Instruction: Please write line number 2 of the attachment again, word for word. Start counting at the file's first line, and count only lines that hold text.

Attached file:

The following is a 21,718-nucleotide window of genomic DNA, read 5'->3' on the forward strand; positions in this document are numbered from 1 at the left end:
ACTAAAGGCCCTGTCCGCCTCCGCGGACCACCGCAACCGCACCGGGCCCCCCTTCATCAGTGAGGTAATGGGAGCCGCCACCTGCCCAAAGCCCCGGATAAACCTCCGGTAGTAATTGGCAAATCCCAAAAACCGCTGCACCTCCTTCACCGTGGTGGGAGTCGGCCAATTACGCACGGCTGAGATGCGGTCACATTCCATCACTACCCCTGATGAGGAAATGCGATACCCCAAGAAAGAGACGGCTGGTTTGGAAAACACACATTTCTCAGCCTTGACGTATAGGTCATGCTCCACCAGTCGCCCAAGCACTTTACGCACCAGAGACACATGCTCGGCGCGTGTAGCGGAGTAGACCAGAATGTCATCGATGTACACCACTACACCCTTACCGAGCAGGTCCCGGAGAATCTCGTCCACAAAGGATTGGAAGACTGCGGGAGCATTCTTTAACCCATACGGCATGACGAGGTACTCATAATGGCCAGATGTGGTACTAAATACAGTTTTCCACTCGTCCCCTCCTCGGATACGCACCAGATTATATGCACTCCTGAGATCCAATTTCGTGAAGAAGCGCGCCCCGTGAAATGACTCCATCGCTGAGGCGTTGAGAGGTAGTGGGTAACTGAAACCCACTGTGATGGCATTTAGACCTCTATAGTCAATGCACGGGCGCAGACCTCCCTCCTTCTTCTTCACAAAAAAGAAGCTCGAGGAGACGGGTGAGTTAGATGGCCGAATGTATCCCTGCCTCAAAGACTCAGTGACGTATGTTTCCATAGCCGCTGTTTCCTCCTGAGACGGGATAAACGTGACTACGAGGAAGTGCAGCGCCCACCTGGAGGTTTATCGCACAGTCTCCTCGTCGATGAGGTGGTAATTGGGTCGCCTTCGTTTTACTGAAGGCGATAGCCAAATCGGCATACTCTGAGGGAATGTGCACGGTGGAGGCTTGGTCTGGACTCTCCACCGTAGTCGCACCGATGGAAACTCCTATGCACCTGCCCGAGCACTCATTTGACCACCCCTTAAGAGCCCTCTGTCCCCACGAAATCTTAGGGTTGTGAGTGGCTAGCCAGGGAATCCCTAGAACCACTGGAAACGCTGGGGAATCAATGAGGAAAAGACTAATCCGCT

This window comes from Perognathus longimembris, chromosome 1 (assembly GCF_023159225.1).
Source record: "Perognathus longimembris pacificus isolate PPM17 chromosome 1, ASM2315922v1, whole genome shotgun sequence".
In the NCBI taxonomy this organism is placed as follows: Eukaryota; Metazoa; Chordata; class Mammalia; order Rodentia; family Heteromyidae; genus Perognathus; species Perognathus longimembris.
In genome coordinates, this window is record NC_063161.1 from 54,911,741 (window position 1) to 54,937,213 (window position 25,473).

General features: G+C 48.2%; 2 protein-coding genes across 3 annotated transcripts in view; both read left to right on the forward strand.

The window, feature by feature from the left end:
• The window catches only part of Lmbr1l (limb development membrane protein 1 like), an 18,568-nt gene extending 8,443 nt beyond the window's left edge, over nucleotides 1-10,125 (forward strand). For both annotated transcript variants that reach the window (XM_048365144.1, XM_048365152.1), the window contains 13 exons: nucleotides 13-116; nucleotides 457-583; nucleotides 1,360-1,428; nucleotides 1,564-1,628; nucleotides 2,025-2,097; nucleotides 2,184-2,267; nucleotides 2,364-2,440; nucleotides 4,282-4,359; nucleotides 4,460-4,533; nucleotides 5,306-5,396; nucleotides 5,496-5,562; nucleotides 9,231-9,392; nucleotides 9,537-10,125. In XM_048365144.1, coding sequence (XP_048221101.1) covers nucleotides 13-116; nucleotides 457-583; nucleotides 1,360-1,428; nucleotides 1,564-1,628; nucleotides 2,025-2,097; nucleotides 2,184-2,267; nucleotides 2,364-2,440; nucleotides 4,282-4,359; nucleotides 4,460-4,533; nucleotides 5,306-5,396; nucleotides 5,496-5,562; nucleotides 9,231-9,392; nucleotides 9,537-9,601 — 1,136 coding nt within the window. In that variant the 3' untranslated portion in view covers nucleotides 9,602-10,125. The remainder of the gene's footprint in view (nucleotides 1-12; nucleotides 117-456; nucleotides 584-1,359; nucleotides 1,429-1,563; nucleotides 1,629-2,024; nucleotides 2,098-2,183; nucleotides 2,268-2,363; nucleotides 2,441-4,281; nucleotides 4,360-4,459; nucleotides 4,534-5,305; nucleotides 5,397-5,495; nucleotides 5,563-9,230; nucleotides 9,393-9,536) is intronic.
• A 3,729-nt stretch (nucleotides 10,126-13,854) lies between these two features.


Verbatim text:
ACTAAAGGCCCTGTCCGCCTCCGCGGACCACCGCAACCGCACCGGGCCCCCCTTCATCAGTGAGGTAATGGGAGCCGCCACCTGCCCAAAGCCCCGGATAAACCTCCGGTAGTAATTGGCAAATCCCAAAAACCGCTGCACCTCCTTCACCGTGGTGGGAGTCGGCCAATTACGCACGGCTGAGATGCGGTCACATTCCATCACTACCCCTGATGAGGAAATGCGATACCCCAAGAAAGAGACGGCTGGTTTGGAAAACACACATTTCTCAGCCTTGACGTATAGGTCATGCTCCACCAGTCGCCCAAGCACTTTACGCACCAGAGACACATGCTCGGCGCGTGTAGCGGAGTAGACCAGAATGTCATCGATGTACACCACTACACCCTTACCGAGCAGGTCCCGGAGAATCTCGTCCACAAAGGATTGGAAGACTGCGGGAGCATTCTTTAACCCATACGGCATGACGAGGTACTCATAATGGCCAGATGTGGTACTAAATACAGTTTTCCACTCGTCCCCTCCTCGGATACGCACCAGATTATATGCACTCCTGAGATCCAATTTCGTGAAGAAGCGCGCCCCGTGAAATGACTCCATCGCTGAGGCGTTGAGAGGTAGTGGGTAACTGAAACCCACTGTGATGGCATTTAGACCTCTATAGTCAATGCACGGGCGCAGACCTCCCTCCTTCTTCTTCACAAAAAAGAAGCTCGAGGAGACGGGTGAGTTAGATGGCCGAATGTATCCCTGCCTCAAAGACTCAGTGACGTATGTTTCCATAGCCGCTGTTTCCTCCTGAGACGGGATAAACGTGACTACGAGGAAGTGCAGCGCCCACCTGGAGGTTTATCGCACAGTCTCCTCGTCGATGAGGTGGTAATTGGGTCGCCTTCGTTTTACTGAAGGCGATAGCCAAATCGGCATACTCTGAGGGAATGTGCACGGTGGAGGCTTGGTCTGGACTCTCCACCGTAGTCGCACCGATGGAAACTCCTATGCACCTGCCCGAGCACTCATTTGACCACCCCTTAAGAGCCCTCTGTCCCCACGAAATCTTAGGGTTGTGAGTGGCTAGCCAGGGAATCCCTAGAACCACTGGAAACGCTGGGGAATCAATGAGGAAAAGACTAATCCGCT